Church shooting raises questions of suffering, gun control

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On Sunday morning, a man clad in tactical gear and armed with an AR-15 variant assault rifle opened fire in a small Baptist church in Sutherland Springs, Texas, killing 26 people and injuring 20 more. This is the fifth deadliest mass shooting in American history, trailed by the first deadliest which occurred just weeks ago in Las Vegas.

Professor David Hoekema of the philosophy department has a few thoughts concerning how philosophy and theology can help us think this tragedy and suffering in general. According to Hoekema, it is erroneous to contend that people are basically and intrinsically good, however popular of an opinion that may be. He cites the teachings of Augustine to claim that people often do the wrong thing just for the sake of doing it. Being made in the image of God, according to Hoekema, means that people are capable of doing good, but our humanity also allows for the capacity of great evil.

Because we cannot stop people from being evil, “the question,” said Hoekema, “is how can we organize society to minimize the damage that people can do?” According to Hoekema, we have set up all kinds of restrictions to protect people; however, “American gun policies are a glaring exception to that.” The United States doesn’t allow free drugstore sales of cyanide gas; why should it be possible for people to acquire weapons designed to kill people as quickly and efficiently as possible?

“There is no purpose for ordinary citizens to own these kinds of firearms,” Hoekema claimed.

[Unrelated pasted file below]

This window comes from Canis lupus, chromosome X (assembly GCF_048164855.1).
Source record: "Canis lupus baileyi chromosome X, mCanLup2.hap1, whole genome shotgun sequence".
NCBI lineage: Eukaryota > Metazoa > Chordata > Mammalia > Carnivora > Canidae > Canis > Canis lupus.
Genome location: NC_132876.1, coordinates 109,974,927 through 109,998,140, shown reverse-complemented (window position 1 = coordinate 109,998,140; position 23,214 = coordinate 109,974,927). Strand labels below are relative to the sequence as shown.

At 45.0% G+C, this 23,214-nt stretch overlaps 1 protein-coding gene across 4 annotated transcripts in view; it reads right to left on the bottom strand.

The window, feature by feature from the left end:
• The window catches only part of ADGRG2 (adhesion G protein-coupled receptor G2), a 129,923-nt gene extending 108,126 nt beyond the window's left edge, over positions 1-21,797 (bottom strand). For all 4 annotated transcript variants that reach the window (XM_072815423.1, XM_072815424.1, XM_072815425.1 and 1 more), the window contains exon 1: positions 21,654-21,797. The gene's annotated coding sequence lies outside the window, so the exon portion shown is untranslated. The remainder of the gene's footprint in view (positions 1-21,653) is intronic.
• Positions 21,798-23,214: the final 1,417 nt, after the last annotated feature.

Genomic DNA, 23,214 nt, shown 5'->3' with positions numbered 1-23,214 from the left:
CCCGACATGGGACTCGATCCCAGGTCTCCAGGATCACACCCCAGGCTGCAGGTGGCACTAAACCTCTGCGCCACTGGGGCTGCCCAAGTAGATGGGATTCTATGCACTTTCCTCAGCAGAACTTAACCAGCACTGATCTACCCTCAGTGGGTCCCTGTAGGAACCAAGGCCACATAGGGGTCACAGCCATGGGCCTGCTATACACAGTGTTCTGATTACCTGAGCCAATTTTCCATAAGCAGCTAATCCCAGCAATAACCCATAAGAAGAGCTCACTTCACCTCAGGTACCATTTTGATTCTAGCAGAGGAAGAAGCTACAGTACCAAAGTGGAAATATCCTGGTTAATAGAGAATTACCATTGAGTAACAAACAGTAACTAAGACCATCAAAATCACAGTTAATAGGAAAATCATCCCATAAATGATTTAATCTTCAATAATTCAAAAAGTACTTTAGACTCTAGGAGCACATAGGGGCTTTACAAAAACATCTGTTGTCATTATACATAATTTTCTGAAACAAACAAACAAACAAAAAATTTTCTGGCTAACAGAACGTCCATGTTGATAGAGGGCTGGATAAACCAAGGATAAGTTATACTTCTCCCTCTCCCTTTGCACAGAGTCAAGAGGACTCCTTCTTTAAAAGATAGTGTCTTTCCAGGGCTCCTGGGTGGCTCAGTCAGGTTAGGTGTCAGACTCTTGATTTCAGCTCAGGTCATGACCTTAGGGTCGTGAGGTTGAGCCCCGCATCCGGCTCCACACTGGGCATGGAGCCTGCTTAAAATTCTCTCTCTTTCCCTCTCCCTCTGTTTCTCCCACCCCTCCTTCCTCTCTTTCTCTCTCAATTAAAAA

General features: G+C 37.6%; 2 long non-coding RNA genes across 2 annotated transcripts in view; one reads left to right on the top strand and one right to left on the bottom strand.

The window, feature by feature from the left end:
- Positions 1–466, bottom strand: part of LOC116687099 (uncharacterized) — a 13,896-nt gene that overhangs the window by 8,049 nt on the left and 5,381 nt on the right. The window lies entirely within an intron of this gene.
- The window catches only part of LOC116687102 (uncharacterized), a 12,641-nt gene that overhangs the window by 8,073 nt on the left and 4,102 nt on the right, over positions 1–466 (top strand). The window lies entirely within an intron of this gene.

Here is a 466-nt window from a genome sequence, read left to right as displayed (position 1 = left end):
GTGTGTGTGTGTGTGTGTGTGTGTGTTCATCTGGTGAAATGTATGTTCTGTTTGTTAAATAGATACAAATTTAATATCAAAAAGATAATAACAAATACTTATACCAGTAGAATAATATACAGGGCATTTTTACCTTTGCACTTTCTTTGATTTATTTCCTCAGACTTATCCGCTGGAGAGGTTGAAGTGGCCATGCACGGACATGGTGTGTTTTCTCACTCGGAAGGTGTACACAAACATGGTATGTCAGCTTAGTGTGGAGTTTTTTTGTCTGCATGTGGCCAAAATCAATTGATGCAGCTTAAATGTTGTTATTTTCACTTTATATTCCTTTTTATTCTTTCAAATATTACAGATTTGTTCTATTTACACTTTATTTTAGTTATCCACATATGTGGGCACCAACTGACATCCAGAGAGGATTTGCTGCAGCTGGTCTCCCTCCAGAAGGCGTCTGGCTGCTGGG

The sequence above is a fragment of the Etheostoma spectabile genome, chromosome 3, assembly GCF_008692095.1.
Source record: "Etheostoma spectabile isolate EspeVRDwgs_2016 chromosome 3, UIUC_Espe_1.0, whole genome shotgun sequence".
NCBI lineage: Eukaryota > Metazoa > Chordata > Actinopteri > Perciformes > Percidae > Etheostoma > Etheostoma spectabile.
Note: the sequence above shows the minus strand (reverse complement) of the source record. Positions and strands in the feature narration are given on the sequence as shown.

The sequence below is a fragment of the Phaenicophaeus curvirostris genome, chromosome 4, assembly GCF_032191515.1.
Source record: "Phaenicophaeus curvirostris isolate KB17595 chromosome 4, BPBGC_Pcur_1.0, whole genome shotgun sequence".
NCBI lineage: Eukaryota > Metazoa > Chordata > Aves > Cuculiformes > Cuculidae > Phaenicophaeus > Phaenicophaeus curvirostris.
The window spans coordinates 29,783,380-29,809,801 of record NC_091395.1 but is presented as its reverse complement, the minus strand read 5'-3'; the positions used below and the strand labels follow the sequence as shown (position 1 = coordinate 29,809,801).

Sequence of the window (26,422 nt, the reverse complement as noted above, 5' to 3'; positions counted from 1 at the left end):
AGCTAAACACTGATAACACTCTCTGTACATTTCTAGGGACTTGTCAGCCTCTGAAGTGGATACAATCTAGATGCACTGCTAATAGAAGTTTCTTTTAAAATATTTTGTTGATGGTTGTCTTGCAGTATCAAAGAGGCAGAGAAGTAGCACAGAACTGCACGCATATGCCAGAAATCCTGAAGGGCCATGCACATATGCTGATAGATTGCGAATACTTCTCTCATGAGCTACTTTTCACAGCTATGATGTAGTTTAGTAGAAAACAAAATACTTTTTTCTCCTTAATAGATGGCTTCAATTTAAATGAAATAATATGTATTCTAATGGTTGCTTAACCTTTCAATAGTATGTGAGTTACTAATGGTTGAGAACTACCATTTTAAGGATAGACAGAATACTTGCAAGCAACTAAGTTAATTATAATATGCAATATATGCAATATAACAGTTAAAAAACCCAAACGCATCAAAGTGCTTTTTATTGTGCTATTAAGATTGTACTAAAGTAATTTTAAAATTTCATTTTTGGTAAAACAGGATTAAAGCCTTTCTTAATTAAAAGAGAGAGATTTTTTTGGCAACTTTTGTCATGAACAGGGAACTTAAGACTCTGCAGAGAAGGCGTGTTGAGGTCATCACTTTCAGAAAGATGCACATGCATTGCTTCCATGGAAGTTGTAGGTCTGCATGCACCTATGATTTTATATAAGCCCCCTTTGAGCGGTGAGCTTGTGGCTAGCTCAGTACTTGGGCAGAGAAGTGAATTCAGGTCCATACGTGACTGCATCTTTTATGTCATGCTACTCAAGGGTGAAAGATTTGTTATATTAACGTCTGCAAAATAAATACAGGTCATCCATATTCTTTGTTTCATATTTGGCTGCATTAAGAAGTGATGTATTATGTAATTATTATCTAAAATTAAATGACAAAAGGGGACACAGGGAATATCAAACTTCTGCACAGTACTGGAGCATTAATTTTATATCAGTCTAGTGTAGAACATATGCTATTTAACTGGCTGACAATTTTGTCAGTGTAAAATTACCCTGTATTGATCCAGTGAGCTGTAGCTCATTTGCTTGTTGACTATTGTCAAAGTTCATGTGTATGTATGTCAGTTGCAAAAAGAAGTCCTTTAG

Whether the Second Amendment is referring to individual citizens or a state militia can be argued back and forth. According to Hoekema, there is no excessive government intrusion in the ordinary lives of citizens that would warrant the ownership and operation of military-style assault weapons. Professor Hoekema claims that our responsibility as citizens of both the kingdom of God and our respective homelands is “creating the highest barriers possible” to stop evil from being committed.

Students of Calvin College can bring firearms to school, so long as they are for hunting purposes and are checked in and stored with Campus Safety until the time of use, where they can be checked out with a receipt that was acquired upon arrival. Many members of the Calvin community have expressed concern about this policy, especially after the increase in mass shootings in recent years. Ideally, according to Hoekema, this is how guns could be owned and used in America—stored under the supervision of local law enforcement until the time of use. This is improbable, however, as many gun owners would see this as an infringement of their right to maintain a weapon in their home.

Hoekema goes on to suggest a potential solution to the problem of mass-shootings — better mental health treatment. He claims that if we could work harder on getting disturbed people the help that they need, we could eliminate much of the danger associated with homicidal behavior. Recent studies have shown that mental illnesses are some of the most under-diagnosed, under-treated, and yet most common medical disorders in the world. Most insurance plans do not cover mental health care, and many common treatments, including psychotherapy and medication, are too expensive for those who would have to pay out-of-pocket.

President Trump has recognized the Sutherland Springs shooting as a mental health issue, but declined to comment on the gun control element, stating, “we could go into it, but it’s a little bit soon to go into it.” Many prominent Christian thinkers have contended that if we, as Christians, are called to protect human life as bearing the divine image of God, increased gun control is something we need to be pushing for immediately. Others, however, claim that stricter gun policies would not prevent tragedies like this one.